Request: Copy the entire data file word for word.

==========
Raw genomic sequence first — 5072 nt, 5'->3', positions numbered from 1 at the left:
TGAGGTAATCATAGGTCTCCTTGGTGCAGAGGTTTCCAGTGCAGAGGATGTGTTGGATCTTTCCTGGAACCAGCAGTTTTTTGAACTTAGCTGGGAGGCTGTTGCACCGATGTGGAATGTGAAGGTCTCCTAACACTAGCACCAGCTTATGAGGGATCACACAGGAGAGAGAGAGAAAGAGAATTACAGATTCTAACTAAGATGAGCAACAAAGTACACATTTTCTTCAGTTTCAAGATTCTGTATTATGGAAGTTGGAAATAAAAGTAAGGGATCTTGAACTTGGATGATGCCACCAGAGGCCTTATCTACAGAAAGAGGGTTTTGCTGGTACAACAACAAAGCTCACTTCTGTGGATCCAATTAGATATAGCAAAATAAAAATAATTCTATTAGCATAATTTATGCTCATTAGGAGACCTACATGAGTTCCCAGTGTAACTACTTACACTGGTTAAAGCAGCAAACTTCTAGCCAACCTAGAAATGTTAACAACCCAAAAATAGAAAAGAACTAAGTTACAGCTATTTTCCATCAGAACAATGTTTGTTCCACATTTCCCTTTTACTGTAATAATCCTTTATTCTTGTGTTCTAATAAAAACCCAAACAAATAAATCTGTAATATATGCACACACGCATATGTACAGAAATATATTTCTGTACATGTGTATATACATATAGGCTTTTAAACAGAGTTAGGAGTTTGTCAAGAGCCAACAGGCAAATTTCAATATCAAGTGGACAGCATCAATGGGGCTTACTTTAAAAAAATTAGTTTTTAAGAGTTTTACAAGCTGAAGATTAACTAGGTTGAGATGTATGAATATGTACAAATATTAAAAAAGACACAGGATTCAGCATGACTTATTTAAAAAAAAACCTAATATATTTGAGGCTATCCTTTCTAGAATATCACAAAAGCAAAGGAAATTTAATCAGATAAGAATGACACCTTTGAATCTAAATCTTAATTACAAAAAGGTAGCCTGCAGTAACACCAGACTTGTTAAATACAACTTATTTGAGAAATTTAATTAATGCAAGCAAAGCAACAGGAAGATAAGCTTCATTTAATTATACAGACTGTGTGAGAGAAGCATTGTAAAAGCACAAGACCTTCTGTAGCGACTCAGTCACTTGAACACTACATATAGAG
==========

Raw genomic sequence first — 5072 nt, 5'->3', positions numbered from 1 at the left:
TGAGGTAATCATAGGTCTCCTTGGTGCAGAGGTTTCCAGTGCAGAGGATGTGTTGGATCTTTCCTGGAACCAGCAGTTTTTTGAACTTAGCTGGGAGGCTGTTGCACCGATGTGGAATGTGAAGGTCTCCTAACACTAGCACCAGCTTATGAGGGATCACACAGGAGAGAGAGAGAAAGAGAATTACAGATTCTAACTAAGATGAGCAACAAAGTACACATTTTCTTCAGTTTCAAGATTCTGTATTATGGAAGTTGGAAATAAAAGTAAGGGATCTTGAACTTGGATGATGCCACCAGAGGCCTTATCTACAGAAAGAGGGTTTTGCTGGTACAACAACAAAGCTCACTTCTGTGGATCCAATTAGATATAGCAAAATAAAAATAATTCTATTAGCATAATTTATGCTCATTAGGAGACCTACATGAGTTCCCAGTGTAACTACTTACACTGGTTAAAGCAGCAAACTTCTAGCCAACCTAGAAATGTTAACAACCCAAAAATAGAAAAGAACTAAGTTACAGCTATTTTCCATCAGAACAATGTTTGTTCCACATTTCCCTTTTACTGTAATAATCCTTTATTCTTGTGTTCTAATAAAAACCCAAACAAATAAATCTGTAATATATGCACACACGCATATGTACAGAAATATATTTCTGTACATGTGTATATACATATAGGCTTTTAAACAGAGTTAGGAGTTTGTCAAGAGCCAACAGGCAAATTTCAATATCAAGTGGACAGCATCAATGGGGCTTACTTTAAAAAAATTAGTTTTTAAGAGTTTTACAAGCTGAAGATTAACTAGGTTGAGATGTATGAATATGTACAAATATTAAAAAAGACACAGGATTCAGCATGACTTATTTAAAAAAAAACCTAATATATTTGAGGCTATCCTTTCTAGAATATCACAAAAGCAAAGGAAATTTAATCAGATAAGAATGACACCTTTGAATCTAAATCTTAATTACAAAAAGGTAGCCTGCAGTAACACCAGACTTGTTAAATACAACTTATTTGAGAAATTTAATTAATGCAAGCAAAGCAACAGGAAGATAAGCTTCATTTAATTATACAGACTGTGTGAGAGAAGCATTGTAAAAGCACAAGACCTTCTGTAGCGACTCAGTCACTTGAACACTACATATAGAG